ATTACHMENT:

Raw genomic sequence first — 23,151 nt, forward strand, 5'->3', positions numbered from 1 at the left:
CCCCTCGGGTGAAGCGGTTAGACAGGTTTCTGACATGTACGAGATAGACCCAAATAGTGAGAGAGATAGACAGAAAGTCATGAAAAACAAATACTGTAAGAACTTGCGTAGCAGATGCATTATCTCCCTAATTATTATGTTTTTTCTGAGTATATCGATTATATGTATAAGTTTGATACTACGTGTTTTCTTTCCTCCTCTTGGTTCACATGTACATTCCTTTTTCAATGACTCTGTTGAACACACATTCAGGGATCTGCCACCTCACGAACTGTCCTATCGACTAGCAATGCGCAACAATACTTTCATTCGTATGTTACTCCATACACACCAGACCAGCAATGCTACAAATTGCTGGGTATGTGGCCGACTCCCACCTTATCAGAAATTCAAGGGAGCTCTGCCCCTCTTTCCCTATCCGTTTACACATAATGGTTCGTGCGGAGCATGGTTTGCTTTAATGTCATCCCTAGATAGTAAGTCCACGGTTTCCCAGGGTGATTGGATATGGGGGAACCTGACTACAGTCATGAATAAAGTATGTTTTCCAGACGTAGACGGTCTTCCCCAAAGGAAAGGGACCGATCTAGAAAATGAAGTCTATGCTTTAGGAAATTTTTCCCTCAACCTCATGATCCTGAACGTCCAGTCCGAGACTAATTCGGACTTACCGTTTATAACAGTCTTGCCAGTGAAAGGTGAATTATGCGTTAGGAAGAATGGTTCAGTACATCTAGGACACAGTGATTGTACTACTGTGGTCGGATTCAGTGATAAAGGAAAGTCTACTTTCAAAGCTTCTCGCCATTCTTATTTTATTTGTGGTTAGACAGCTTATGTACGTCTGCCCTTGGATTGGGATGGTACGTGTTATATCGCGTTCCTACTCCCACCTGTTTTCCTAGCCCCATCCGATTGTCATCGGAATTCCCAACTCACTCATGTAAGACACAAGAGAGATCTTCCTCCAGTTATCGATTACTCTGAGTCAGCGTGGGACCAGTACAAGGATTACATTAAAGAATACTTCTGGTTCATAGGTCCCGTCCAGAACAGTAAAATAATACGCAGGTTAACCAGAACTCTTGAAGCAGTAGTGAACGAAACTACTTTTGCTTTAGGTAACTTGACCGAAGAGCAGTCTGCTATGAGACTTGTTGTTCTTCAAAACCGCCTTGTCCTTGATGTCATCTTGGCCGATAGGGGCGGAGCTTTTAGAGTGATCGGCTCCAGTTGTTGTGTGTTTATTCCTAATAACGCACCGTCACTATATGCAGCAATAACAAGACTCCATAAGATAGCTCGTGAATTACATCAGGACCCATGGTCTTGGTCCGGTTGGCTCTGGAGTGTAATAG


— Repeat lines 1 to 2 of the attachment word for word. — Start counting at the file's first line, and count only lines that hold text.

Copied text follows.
Raw genomic sequence first — 23,151 nt, forward strand, 5'->3', positions numbered from 1 at the left:
CCCCTCGGGTGAAGCGGTTAGACAGGTTTCTGACATGTACGAGATAGACCCAAATAGTGAGAGAGATAGACAGAAAGTCATGAAAAACAAATACTGTAAGAACTTGCGTAGCAGATGCATTATCTCCCTAATTATTATGTTTTTTCTGAGTATATCGATTATATGTATAAGTTTGATACTACGTGTTTTCTTTCCTCCTCTTGGTTCACATGTACATTCCTTTTTCAATGACTCTGTTGAACACACATTCAGGGATCTGCCACCTCACGAACTGTCCTATCGACTAGCAATGCGCAACAATACTTTCATTCGTATGTTACTCCATACACACCAGACCAGCAATGCTACAAATTGCTGGGTATGTGGCCGACTCCCACCTTATCAGAAATTCAAGGGAGCTCTGCCCCTCTTTCCCTATCCGTTTACACATAATGGTTCGTGCGGAGCATGGTTTGCTTTAATGTCATCCCTAGATAGTAAGTCCACGGTTTCCCAGGGTGATTGGATATGGGGGAACCTGACTACAGTCATGAATAAAGTATGTTTTCCAGACGTAGACGGTCTTCCCCAAAGGAAAGGGACCGATCTAGAAAATGAAGTCTATGCTTTAGGAAATTTTTCCCTCAACCTCATGATCCTGAACGTCCAGTCCGAGACTAATTCGGACTTACCGTTTATAACAGTCTTGCCAGTGAAAGGTGAATTATGCGTTAGGAAGAATGGTTCAGTACATCTAGGACACAGTGATTGTACTACTGTGGTCGGATTCAGTGATAAAGGAAAGTCTACTTTCAAAGCTTCTCGCCATTCTTATTTTATTTGTGGTTAGACAGCTTATGTACGTCTGCCCTTGGATTGGGATGGTACGTGTTATATCGCGTTCCTACTCCCACCTGTTTTCCTAGCCCCATCCGATTGTCATCGGAATTCCCAACTCACTCATGTAAGACACAAGAGAGATCTTCCTCCAGTTATCGATTACTCTGAGTCAGCGTGGGACCAGTACAAGGATTACATTAAAGAATACTTCTGGTTCATAGGTCCCGTCCAGAACAGTAAAATAATACGCAGGTTAACCAGAACTCTTGAAGCAGTAGTGAACGAAACTACTTTTGCTTTAGGTAACTTGACCGAAGAGCAGTCTGCTATGAGACTTGTTGTTCTTCAAAACCGCCTTGTCCTTGATGTCATCTTGGCCGATAGGGGCGGAGCTTTTAGAGTGATCGGCTCCAGTTGTTGTGTGTTTATTCCTAATAACGCACCGTCACTATATGCAGCAATAACAAGACTCCATAAGATAGCTCGTGAATTACATCAGGACCCATGGTCTTGGTCCGGTTGGCTCTGGAGTGTAATAG